One notable book was African Voices, African Lives: Personal Narratives from a Swahili Village (1997), an account of the lives of members of a Mafian family, presented largely through their own (translated) words. Like Marjorie Shostak’s Nisa: The Life and Words of a !Kung Woman (1981) and Sarah Mirza and Margaret Strobel’s Three Swahili Women: Life Histories from Mombasa, Kenya (1989), it can be read as an attempt to ‘decolonise’ anthropological writing, that is, to let the subjects speak for themselves rather than to present their beliefs and experiences entirely through the anthropologist’s powerful theoretical lens.
Caplan’s latest book, Mikidadi: Individual Biography and National History in Tanzania, can be viewed as a further probe in this direction. Published first in a Swahili language edition (2014) and now in English, it tells the story of Mikidadi Juma Kichange, a Mafian whose lifetime spanned the colonial era, Independence, Ujamaa socialism, neoliberalism and the (still ongoing) transition to multi-party democracy. Mikidadi was both ordinary and extraordinary. His background and achievements were modest, and the values and beliefs he held were representative of his society. Yet he was unusual in his intuitive understanding – while still a boy – of Caplan’s anthropological endeavour, and also in the stubbornness of his drive to better himself, his relatives and his community.
The book is a gut-wrenching tale of thwarted ambitions and missed opportunities. At the same time, it is a profoundly hopeful story of survival, compassion, staying true to one’s principles and transcending cross-cultural barriers. It comprises excerpts from the sizeable correspondence between Caplan and Mikidadi that accumulated in the four decades before his death, supplemented by diary entries, interview transcripts and field notes. In between, Caplan puts the material in historical, cultural and personal context. She does not try to make herself invisible in this account, but instead transparently considers her role in Mikidadi’s life and that of the larger community. Nor does Caplan burden the reader with anthropological analyses that would use Mikidadi’s words and experiences merely to illustrate academic theory.
As Caplan explains, her priority in retirement is to disseminate what she has learned over many years to a wider audience that includes non-specialists as well as the subjects of her research. With that aim, she has produced a website about Mafia and participated in making documentary films for general audiences. Mikidadi is another product that aims to make Caplan’s work accessible to non-anthropologists, not least Mafians. The book hints at the challenges this involves. For example, when visiting Mafia, it had been Caplan’s practice to screen the 1976 BBC documentary she helped make about the village she worked in. However, decades later, community members became concerned that the film showed women dressed immodestly according to newer, more restrictive standards of Islam. One young woman remarked, “What was the matter with those people then? Didn’t they have any clothes?”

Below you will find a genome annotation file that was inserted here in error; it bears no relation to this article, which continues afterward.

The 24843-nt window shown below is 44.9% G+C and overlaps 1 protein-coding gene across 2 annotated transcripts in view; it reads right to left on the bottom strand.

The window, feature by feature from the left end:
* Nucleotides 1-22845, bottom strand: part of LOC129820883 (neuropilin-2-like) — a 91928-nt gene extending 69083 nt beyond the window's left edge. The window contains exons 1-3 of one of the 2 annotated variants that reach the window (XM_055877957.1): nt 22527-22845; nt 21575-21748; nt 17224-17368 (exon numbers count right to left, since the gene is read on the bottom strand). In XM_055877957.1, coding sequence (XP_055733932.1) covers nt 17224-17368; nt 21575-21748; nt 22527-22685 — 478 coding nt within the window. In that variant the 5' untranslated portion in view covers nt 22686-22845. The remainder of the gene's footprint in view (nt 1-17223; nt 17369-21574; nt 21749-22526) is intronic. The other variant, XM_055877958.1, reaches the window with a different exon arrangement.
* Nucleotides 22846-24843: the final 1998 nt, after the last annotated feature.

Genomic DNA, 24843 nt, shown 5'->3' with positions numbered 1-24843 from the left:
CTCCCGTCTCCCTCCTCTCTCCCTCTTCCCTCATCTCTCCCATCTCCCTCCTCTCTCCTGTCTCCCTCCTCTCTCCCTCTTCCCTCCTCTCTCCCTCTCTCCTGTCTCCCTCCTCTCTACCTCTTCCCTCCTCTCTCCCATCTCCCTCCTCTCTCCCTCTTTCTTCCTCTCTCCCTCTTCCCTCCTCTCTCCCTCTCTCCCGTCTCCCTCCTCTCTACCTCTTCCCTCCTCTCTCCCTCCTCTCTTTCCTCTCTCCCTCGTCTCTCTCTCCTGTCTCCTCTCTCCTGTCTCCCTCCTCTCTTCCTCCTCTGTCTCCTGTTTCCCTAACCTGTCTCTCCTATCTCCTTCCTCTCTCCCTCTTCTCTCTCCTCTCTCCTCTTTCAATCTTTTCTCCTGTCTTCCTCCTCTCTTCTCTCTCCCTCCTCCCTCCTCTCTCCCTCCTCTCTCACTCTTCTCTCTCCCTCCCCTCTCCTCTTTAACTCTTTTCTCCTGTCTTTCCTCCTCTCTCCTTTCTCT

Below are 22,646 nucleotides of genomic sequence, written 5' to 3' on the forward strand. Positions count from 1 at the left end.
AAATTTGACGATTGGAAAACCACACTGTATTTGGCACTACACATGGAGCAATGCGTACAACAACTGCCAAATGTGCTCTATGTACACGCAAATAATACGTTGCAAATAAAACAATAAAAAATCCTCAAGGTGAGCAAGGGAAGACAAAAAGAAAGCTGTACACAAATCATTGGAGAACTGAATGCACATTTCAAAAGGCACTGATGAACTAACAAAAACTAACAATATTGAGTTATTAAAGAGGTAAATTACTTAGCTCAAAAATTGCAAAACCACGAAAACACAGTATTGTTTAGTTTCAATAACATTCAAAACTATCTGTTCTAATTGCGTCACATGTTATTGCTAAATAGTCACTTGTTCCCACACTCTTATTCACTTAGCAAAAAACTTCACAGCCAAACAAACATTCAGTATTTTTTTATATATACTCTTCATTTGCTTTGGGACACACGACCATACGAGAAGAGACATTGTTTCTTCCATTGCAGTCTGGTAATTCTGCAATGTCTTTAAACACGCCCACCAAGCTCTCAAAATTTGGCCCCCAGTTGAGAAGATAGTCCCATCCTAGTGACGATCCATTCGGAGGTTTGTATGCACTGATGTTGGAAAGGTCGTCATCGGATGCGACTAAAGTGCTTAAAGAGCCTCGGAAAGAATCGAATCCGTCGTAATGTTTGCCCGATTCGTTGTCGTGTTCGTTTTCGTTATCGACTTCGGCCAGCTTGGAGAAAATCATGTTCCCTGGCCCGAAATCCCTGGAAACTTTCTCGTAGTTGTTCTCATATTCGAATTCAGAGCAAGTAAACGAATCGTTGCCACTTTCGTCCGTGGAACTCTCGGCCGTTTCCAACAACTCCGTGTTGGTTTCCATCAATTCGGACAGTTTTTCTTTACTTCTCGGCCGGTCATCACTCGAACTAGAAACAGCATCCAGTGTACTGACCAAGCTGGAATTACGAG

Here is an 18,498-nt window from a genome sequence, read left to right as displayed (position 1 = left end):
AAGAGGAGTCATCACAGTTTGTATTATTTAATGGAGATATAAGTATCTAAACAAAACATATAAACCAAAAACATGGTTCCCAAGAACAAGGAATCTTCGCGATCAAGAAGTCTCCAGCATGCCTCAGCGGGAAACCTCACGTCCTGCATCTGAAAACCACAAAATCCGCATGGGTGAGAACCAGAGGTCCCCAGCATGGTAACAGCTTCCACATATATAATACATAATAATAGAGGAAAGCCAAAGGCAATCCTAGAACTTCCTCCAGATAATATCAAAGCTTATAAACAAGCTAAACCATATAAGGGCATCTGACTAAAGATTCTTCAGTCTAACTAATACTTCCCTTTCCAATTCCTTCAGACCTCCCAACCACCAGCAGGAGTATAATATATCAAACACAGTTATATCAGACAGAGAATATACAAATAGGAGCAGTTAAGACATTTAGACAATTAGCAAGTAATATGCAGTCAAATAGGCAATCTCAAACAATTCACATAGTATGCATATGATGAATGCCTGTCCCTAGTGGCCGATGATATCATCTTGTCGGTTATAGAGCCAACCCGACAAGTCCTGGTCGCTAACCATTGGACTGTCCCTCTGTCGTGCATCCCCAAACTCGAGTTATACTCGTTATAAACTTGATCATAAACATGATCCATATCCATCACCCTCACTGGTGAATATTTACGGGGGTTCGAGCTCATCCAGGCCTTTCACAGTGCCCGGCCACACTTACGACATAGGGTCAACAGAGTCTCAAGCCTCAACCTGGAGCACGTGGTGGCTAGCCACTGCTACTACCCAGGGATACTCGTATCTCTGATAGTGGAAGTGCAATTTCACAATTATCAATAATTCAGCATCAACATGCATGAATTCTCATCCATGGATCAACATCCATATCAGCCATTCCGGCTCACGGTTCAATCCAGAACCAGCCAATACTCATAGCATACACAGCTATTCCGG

Mikidadi was similarly scandalised by a photograph of an underdressed infant in African Voices, African Lives. He felt that Caplan should not publicise the book locally because “Mohammed” – the book’s pseudonymous central subject – would, as Mikidadi expresses it in Mikidadi, “regret that things that were hidden or secret had been revealed. For example the burial of a corpse or the circumcision of a man are things that are not known to women.” Caplan’s research and publications had put formerly restricted knowledge into the public realm, potentially compromising the local reputations of particular individuals who were locally recognisable in spite of the use of pseudonyms.
Caplan and Mikidadi struck up a rapport early on and their relationship was carefully tended by each of them through the ensuing years. But in some respects, they were unequal partners. Caplan travelled easily between Europe and Tanzania, while Mikidadi’s life-long dream of visiting Europe never materialised. Many of the letters quoted in the book include requests for money or equipment that Caplan could only partially fulfil. Both Mikidadi and Caplan were opponents, in their own ways, of social inequality, while they also negotiated inequality in their own enduring and genuine friendship.
In the past, communities studied by anthropologists generally had little idea of the outcomes of their guests’ research and often did not benefit from it. Anthropologists today want to give something back, such as knowledge in the form of books or videos in the local language, material assistance of different kinds, even legal advocacy. Yet this poses practical challenges and moral dilemmas, which Caplan’s Mikidadi addresses but does not entirely resolve.
Helle V. Goldman